LONDON (Reuters) - The former head of MI5 has warned the government it risks creating a “police state” by exploiting fears over terrorism to erode civil liberties.
Dame Stella Rimington said in an interview with the Spanish newspaper La Vanguardia that interfering with people’s privacy played straight into the hands of terrorists.
“It would be better that the government recognise that there are risks, rather than frightening people in order to be able to pass laws which restrict civil liberties,” she said.
“(That is) precisely one of the objects of terrorism: that we live in fear and under a police state,” she added.
Rimington, 73, became the first woman director general of MI5 in 1992 and was head of the security agency until 1996.
Since stepping down, she has been critical of the government’s counter-terrorism and security measures, especially those encroaching on civil liberties.
Last year, she called attempts to extend the period of detention without charge for terrorism suspects to 42 days excessive, shortly before the plan was rejected by parliament.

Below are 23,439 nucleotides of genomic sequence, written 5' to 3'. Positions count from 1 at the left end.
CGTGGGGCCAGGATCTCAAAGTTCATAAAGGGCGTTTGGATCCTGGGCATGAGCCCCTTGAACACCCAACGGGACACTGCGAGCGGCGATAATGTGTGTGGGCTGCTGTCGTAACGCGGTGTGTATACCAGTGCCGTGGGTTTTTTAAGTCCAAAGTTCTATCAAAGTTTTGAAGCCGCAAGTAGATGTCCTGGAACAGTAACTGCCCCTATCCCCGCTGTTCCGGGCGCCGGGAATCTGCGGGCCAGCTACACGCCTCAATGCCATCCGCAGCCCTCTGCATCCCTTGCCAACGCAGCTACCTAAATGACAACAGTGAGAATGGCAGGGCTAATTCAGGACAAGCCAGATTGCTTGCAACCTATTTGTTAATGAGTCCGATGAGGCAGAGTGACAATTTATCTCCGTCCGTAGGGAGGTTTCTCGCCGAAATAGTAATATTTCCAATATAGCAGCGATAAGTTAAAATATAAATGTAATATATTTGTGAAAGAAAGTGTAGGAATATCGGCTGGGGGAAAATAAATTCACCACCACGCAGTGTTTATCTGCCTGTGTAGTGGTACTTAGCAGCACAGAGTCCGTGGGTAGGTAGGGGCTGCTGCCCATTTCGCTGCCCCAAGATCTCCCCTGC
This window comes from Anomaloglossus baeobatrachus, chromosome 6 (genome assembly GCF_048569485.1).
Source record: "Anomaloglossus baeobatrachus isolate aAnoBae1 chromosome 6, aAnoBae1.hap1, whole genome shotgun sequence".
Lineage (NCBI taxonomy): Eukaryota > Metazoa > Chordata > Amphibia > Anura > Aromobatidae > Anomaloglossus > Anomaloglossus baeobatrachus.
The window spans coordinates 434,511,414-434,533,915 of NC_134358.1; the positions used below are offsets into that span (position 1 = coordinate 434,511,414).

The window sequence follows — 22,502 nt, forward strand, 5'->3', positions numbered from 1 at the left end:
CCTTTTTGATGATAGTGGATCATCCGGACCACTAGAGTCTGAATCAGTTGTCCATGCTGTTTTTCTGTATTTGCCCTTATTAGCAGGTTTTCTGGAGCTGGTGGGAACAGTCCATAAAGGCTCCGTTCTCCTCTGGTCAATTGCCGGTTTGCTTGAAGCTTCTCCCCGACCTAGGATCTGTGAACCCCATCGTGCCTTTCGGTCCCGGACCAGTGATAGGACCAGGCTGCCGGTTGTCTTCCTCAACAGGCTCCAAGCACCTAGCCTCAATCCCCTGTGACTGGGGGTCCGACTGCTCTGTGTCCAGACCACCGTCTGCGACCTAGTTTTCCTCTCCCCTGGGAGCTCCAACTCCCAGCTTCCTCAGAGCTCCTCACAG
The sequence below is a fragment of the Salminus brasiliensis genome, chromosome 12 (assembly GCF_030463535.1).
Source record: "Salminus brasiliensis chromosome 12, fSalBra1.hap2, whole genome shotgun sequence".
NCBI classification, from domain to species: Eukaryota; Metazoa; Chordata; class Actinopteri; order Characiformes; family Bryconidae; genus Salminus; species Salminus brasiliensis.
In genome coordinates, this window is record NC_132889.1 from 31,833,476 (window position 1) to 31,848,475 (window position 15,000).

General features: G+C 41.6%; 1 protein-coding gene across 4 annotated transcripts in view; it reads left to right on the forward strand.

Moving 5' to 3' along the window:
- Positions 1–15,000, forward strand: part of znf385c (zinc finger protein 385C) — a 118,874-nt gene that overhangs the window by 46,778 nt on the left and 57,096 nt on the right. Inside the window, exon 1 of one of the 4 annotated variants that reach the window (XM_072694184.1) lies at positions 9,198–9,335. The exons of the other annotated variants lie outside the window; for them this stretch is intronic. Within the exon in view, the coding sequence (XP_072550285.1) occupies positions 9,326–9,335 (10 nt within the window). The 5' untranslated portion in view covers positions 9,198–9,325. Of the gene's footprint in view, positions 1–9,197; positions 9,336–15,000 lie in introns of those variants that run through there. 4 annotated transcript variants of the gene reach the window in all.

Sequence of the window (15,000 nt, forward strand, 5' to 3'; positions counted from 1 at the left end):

She has also attacked the government’s controversial plans to introduce ID cards, saying they would not make the public any safer.
A Home Office spokesman said in response to her latest warning: “The government has been clear that, where surveillance or data collection will impact on privacy, they should only be used where it is necessary and proportionate.”
Striking the right balance between privacy, protection and sharing of personal data was key, he added.
“This provides law enforcement agencies with the tools to protect the public as well as ensuring government has the ability to provide effective public services.”
In the Spanish interview, Rimington also criticised the approach of the United States to fighting terrorism.
“The U.S. has gone too far with Guantanamo and the tortures,” she said. “MI5 does not do that. Furthermore it has achieved the opposite effect: there are more and more suicide terrorists finding a greater justification.”
Rimington said the British secret services were “no angels” but insisted they did not kill people.
Reporting by Stefano Ambrogi; Editing by Steve Addison